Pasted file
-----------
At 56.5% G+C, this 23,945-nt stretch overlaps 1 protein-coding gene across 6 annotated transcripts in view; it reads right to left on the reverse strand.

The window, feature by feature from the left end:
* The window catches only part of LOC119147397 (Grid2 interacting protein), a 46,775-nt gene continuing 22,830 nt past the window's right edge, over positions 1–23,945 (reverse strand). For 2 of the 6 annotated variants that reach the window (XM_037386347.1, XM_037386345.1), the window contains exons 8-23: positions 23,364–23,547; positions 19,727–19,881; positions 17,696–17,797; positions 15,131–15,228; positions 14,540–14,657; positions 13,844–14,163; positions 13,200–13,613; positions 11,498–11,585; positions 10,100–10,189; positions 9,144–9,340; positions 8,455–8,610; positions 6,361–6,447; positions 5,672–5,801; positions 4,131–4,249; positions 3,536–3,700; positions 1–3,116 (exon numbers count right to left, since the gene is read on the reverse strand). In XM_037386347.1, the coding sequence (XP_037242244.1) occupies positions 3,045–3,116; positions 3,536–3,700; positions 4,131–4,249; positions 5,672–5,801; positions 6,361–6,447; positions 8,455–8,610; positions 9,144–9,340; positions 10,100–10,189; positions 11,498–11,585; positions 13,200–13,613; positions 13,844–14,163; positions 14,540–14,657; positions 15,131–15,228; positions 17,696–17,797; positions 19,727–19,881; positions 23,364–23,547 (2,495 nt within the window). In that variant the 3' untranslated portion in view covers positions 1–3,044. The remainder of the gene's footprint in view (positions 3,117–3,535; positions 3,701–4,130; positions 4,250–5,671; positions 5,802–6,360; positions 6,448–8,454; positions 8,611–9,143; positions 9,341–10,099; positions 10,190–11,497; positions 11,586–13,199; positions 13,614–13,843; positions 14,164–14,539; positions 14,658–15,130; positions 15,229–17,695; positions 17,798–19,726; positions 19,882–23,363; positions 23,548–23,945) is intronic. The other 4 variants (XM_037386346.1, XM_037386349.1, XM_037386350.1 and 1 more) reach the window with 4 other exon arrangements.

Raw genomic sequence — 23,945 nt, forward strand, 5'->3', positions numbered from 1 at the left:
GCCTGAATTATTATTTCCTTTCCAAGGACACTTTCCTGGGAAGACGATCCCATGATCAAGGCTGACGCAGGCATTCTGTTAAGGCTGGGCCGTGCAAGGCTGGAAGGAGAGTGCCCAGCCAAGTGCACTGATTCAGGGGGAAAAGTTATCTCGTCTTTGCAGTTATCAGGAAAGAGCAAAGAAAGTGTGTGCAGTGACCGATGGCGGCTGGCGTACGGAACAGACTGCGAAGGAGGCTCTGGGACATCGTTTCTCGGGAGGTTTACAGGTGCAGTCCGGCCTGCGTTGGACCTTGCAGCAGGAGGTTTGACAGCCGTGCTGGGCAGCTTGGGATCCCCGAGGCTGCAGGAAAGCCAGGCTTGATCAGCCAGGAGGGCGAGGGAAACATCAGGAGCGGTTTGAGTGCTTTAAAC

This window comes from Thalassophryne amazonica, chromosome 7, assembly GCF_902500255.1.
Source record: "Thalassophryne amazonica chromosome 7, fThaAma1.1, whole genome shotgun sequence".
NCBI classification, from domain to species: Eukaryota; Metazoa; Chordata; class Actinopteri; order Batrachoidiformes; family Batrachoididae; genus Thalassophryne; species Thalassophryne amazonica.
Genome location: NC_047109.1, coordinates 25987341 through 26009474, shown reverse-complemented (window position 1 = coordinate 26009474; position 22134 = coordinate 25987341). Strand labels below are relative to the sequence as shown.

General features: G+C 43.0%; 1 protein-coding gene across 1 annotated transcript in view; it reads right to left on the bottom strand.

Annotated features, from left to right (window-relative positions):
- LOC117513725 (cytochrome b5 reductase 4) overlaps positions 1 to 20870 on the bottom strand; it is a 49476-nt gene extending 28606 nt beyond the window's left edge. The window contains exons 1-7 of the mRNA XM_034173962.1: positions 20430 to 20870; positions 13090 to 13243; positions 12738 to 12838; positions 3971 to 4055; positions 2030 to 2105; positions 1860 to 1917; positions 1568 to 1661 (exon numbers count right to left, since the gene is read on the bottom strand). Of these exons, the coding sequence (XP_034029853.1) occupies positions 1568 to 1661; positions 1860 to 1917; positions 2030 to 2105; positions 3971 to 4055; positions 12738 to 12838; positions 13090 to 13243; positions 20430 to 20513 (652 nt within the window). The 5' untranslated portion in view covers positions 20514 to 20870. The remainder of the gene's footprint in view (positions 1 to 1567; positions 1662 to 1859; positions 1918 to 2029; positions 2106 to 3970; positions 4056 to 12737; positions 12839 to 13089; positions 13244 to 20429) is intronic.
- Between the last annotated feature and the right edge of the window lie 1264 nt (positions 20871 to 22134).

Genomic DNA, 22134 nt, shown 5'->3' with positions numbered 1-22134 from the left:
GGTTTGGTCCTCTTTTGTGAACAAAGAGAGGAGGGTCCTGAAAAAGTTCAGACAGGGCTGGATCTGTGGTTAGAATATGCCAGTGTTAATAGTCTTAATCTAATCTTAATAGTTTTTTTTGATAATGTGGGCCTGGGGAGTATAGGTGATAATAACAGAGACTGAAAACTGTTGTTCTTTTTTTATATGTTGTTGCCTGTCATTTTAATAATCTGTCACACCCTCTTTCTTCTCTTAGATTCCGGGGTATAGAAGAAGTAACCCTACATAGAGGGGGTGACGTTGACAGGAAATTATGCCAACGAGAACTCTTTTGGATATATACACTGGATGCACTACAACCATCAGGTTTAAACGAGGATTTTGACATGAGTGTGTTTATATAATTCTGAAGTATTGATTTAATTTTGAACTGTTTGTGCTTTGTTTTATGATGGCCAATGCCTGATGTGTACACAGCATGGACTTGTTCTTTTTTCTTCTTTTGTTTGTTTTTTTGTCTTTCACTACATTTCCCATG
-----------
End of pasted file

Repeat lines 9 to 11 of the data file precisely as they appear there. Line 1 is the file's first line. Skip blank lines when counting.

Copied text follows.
Genome location: NC_047109.1, coordinates 25987341 through 26009474, shown reverse-complemented (window position 1 = coordinate 26009474; position 22134 = coordinate 25987341). Strand labels below are relative to the sequence as shown.

General features: G+C 43.0%; 1 protein-coding gene across 1 annotated transcript in view; it reads right to left on the bottom strand.

Annotated features, from left to right (window-relative positions):